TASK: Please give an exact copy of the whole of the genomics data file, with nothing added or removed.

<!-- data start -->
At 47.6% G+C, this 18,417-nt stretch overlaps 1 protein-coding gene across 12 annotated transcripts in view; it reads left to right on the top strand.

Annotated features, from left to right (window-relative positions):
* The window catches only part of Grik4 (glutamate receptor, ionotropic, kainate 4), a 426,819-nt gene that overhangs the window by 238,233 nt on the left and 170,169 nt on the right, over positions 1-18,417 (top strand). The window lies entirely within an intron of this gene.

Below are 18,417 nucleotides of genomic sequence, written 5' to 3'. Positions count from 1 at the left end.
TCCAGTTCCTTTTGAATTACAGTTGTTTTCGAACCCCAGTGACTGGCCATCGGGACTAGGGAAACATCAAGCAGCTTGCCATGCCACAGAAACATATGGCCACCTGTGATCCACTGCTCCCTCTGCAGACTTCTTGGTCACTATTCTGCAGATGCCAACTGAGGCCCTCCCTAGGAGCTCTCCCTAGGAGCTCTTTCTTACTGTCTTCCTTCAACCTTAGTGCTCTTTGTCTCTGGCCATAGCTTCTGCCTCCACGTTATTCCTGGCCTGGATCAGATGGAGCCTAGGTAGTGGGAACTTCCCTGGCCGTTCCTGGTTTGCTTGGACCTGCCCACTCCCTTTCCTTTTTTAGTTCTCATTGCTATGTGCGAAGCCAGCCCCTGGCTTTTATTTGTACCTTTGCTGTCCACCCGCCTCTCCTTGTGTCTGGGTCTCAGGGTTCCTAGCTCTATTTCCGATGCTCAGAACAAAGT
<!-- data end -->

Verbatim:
At 47.6% G+C, this 18,417-nt stretch overlaps 1 protein-coding gene across 12 annotated transcripts in view; it reads left to right on the top strand.

Annotated features, from left to right (window-relative positions):
* The window catches only part of Grik4 (glutamate receptor, ionotropic, kainate 4), a 426,819-nt gene that overhangs the window by 238,233 nt on the left and 170,169 nt on the right, over positions 1-18,417 (top strand). The window lies entirely within an intron of this gene.

Below are 18,417 nucleotides of genomic sequence, written 5' to 3'. Positions count from 1 at the left end.
TCCAGTTCCTTTTGAATTACAGTTGTTTTCGAACCCCAGTGACTGGCCATCGGGACTAGGGAAACATCAAGCAGCTTGCCATGCCACAGAAACATATGGCCACCTGTGATCCACTGCTCCCTCTGCAGACTTCTTGGTCACTATTCTGCAGATGCCAACTGAGGCCCTCCCTAGGAGCTCTCCCTAGGAGCTCTTTCTTACTGTCTTCCTTCAACCTTAGTGCTCTTTGTCTCTGGCCATAGCTTCTGCCTCCACGTTATTCCTGGCCTGGATCAGATGGAGCCTAGGTAGTGGGAACTTCCCTGGCCGTTCCTGGTTTGCTTGGACCTGCCCACTCCCTTTCCTTTTTTAGTTCTCATTGCTATGTGCGAAGCCAGCCCCTGGCTTTTATTTGTACCTTTGCTGTCCACCCGCCTCTCCTTGTGTCTGGGTCTCAGGGTTCCTAGCTCTATTTCCGATGCTCAGAACAAAGT